REGULATING cannabis use could be the way forward because of the "colossal failure" of the war on drugs, a report says.
The report suggests the establishment of hard-to-get, easy-to-lose licences for the cultivation, wholesale and retail supply of cannabis, including for medicinal use.
Plain packets of the drug would feature warning labels with all advertising and political donations from cannabis companies banned.
The Australia 21 Alternatives to Prohibition report, (See Attachment) released on Sunday, is the result of a roundtable in July of 22 experts and young people, canvassing new approaches to drug policy.
Among the report's authors is the University of Melbourne's former dean of medicine David Penington, who has proposed decriminalisation for possession and use of cannabis and ecstasy for people 16 and over.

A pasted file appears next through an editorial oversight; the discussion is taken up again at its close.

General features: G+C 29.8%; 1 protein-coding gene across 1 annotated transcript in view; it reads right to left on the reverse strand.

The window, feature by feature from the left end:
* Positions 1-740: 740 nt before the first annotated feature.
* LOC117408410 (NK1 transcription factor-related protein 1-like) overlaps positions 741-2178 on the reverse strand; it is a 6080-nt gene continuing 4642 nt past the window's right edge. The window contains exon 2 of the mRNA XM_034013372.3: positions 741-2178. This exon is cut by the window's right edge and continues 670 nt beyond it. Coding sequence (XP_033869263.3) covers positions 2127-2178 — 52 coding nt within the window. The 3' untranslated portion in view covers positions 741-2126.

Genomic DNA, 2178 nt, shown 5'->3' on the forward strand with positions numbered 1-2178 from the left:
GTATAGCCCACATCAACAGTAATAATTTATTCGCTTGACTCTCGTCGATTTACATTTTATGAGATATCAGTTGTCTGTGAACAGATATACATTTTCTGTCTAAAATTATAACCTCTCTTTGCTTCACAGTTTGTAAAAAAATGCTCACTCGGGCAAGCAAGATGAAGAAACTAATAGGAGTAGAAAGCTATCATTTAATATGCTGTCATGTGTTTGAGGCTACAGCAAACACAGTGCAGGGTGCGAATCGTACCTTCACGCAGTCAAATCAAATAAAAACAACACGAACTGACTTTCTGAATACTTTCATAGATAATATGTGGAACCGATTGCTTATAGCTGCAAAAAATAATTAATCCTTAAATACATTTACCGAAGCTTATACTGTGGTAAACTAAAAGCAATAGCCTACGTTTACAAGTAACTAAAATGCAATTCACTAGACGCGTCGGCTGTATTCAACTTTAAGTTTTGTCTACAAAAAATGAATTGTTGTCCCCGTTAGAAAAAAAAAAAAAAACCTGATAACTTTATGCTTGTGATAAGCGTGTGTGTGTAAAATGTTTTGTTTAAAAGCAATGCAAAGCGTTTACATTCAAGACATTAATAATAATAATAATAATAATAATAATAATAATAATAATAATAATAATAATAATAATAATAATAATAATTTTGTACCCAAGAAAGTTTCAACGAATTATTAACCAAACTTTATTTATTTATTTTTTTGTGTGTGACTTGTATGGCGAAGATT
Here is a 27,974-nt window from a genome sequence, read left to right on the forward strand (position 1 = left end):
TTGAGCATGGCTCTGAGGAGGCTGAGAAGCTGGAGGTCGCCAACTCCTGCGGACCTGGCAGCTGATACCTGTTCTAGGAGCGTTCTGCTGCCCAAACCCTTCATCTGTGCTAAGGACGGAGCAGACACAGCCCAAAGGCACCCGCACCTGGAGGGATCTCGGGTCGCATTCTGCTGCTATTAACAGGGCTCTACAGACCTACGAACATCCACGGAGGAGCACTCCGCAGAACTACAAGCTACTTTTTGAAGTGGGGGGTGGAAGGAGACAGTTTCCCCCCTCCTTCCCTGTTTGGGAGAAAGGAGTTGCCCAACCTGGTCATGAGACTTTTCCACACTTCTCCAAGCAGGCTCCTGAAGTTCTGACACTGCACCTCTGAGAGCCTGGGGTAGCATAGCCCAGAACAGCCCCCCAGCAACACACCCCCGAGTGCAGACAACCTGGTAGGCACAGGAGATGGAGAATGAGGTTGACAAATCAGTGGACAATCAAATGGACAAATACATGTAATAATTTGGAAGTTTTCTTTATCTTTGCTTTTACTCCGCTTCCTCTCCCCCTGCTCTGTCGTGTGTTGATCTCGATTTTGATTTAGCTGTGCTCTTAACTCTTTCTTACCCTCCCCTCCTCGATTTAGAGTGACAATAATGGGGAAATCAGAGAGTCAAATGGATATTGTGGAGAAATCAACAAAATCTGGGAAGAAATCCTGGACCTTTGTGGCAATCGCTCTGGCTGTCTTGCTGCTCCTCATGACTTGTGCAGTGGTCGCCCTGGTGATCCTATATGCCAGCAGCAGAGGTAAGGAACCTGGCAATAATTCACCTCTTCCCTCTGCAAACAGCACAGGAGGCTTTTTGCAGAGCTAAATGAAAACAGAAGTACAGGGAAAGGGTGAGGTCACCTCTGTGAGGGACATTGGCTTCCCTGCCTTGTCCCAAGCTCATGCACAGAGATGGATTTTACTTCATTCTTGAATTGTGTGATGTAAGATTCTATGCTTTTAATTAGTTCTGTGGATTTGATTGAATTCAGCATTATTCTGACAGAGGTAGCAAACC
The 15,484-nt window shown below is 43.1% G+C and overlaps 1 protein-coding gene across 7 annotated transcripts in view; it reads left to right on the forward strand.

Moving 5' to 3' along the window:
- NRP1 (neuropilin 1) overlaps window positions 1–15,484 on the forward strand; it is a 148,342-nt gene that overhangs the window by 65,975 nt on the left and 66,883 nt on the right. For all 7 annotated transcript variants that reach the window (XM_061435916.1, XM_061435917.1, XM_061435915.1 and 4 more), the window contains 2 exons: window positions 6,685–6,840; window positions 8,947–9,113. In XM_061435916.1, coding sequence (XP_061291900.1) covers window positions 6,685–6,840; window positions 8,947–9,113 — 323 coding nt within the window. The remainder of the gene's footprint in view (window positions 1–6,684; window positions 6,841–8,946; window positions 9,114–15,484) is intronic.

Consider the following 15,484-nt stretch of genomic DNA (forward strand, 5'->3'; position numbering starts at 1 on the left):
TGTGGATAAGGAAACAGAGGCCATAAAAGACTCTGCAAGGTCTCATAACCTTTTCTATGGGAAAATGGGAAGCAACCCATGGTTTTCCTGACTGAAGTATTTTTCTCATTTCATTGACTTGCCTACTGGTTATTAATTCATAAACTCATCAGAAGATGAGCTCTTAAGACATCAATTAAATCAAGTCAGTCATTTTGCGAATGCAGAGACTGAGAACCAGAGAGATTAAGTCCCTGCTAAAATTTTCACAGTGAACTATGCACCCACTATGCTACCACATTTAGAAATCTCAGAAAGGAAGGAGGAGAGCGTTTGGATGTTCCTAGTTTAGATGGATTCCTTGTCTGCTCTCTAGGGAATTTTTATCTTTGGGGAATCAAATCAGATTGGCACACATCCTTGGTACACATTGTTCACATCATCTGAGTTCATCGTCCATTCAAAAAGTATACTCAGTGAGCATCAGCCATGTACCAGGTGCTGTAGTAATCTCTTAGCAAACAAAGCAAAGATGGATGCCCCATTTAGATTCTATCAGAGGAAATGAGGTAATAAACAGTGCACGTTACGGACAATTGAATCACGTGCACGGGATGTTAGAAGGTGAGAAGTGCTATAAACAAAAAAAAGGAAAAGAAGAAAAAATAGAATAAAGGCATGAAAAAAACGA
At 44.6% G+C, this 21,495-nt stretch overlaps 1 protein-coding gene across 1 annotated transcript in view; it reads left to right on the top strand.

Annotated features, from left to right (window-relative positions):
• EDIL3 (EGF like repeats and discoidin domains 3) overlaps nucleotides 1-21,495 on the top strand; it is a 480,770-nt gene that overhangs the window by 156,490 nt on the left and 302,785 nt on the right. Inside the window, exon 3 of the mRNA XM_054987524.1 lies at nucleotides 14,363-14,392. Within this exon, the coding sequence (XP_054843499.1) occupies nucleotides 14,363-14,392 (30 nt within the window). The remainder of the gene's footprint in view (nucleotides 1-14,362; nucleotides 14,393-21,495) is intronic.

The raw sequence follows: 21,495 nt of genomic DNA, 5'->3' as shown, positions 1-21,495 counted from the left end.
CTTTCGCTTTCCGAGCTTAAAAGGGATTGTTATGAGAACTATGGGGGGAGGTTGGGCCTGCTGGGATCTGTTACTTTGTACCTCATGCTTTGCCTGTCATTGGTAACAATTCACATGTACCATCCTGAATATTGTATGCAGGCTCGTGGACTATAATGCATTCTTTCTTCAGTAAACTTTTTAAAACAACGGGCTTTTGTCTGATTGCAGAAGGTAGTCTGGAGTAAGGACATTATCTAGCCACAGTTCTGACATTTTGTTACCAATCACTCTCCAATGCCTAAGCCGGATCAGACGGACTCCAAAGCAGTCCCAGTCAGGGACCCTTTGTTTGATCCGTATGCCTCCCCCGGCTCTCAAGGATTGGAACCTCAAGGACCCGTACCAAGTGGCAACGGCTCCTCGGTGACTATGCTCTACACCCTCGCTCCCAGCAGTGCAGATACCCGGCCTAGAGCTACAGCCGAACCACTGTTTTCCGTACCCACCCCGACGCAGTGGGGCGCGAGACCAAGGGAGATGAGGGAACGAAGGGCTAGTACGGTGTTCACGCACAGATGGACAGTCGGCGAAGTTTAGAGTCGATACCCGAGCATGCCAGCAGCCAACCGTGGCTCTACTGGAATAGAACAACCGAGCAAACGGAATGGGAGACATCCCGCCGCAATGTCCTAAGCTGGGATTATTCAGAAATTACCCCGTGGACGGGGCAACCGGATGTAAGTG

Users would be recorded on a national register and could purchase cannabis from an approved government supplier in regulated amounts.
"There would be full cost recovery of production and distribution, including a dispensing fee, in the price to clients," Professor Penington said in the report.
"Counselling and treatment should be available to any dependent users as a health service, akin to that provided by society to other individuals with serious afflictions."
Australia 21 director Alex Wodak, another of the report's authors, said that under the proposal cannabis, instead of being controlled by criminal and corrupt police, would be regulated.
"I don't use the term 'legalisation' because no two people agree what the term means," Dr Wodak told AAP on Sunday.
"It would be legal like alcohol and tobacco."
The system would allow government to have a say in how the market operates and get help to users, Dr Wodak said.
"We would be able to put warning labels on the packets," he said.
"We'd be able to provide information to consumers about what they're buying. It's basically a system that can be controlled and regulated."
Dr Wodak predicts the push will generate controversy but says prohibition has not worked.
"Most people accept the view drug prohibition has been a colossal failure," he said.
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